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Constraint and Flexibility

August 18, 2010

I think Dani Rodrik is right that we should prefer democracy to dictatorship if we care about economic growth:

When we look at systematic historical evidence, instead of individual cases, we find that authoritarianism buys little in terms of economic growth. For every authoritarian country that has managed to grow rapidly, there are several that have floundered. For every Lee Kuan Yew of Singapore, there are many like Mobutu Sese Seko of the Congo.

As usual, though, the debate reveals why we need competitive government so damn badly. Chris Blattman’s term “authoritarian roulette” is apt: when we hand the keys to an economy to a small and unaccountable group of individuals, there is a chance things will turn out really well. Without needing to pander to ignorant and irrational voters, a wise and benevolent ruler can enact whichever policies best serve his subjects’ interests. That’s why we see relatively undemocratic countries at the top of economic freedom rankings.

The more likely outcome, though, is that things will turn out really badly. Without needing to pander to ignorant and irrational voters, a vicious and stupid ruler can enact whichever policies best screw up his subjects’ lives. That’s why we see relatively undemocratic countries at the bottom of the economic freedom rankings. With functional democracy, we almost always get mediocre policy. Given only those two options, I’d choose democracy.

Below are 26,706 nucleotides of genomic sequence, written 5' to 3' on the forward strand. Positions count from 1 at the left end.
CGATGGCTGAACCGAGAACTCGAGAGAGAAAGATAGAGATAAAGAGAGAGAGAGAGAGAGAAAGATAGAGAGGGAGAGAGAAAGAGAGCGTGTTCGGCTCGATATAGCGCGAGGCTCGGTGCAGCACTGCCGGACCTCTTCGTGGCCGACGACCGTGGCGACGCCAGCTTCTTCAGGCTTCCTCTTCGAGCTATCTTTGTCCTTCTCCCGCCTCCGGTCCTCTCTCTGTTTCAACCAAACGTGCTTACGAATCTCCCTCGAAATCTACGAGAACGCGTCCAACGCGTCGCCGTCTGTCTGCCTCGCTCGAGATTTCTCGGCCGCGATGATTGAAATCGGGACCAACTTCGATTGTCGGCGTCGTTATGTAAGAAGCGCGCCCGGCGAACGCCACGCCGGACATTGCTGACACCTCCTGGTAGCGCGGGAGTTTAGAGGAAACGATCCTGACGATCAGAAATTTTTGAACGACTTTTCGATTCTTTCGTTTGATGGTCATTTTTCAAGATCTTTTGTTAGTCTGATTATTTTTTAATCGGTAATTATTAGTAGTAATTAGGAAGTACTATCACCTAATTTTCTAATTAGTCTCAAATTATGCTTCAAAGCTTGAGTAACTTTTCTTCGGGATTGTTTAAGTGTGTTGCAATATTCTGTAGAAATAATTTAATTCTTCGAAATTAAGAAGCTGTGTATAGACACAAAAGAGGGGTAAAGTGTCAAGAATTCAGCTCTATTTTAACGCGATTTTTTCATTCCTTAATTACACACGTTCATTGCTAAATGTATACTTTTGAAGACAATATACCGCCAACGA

The tradeoff between avoidance of tyranny and the possibility of really good government is not inevitable, though. The problem with democracy’s use of voice to constrain rulers is that it reduces flexibility in an undirected way: rulers are equally prevented from making good and bad decisions. The other potential way to constrain rulers – exit – does not have this problem. When people are voting with their feet (or their boat), autocratic rulers are prevented from doing stupid things while being at complete liberty to do sensible things. We get the best of both democracy and autocracy –  constraint and flexibility simultaneously.

In other words: Heathian anarchism FTW!


  1. August 18, 2010 1:17 pm

    Fareed Zakaria’s “The Future of Freedom” does an excellent job describing why Singapore succeeded and the Congo failed.

  2. August 31, 2010 8:29 am

    I find the claim shaky, that no-barrier scenario will actually cause rulers (Taylor’s term) to make good decisions and avoid bad ones.

    I think far fewer problems of modern democracies are as strongly attributable to emigration barriers as Taylor thinks. Noticeably absent is taking into account human nature, on both side of the ruling/ruled divide:

    About the rulers, what kind of people are attracted to ruling? what motives drive him/her? If there’s absolutely zero social, cultural, historical, or other cohesion to the people being ruled (as population is to respond with their feet to the shifting winds of government), then the type of person who rules has little social incentive to rule better – only the economic incentive (itself flawed for reasons below). And here a large body of research continuously shows that people respond to additional motives besides the economic, most often a mixture of them.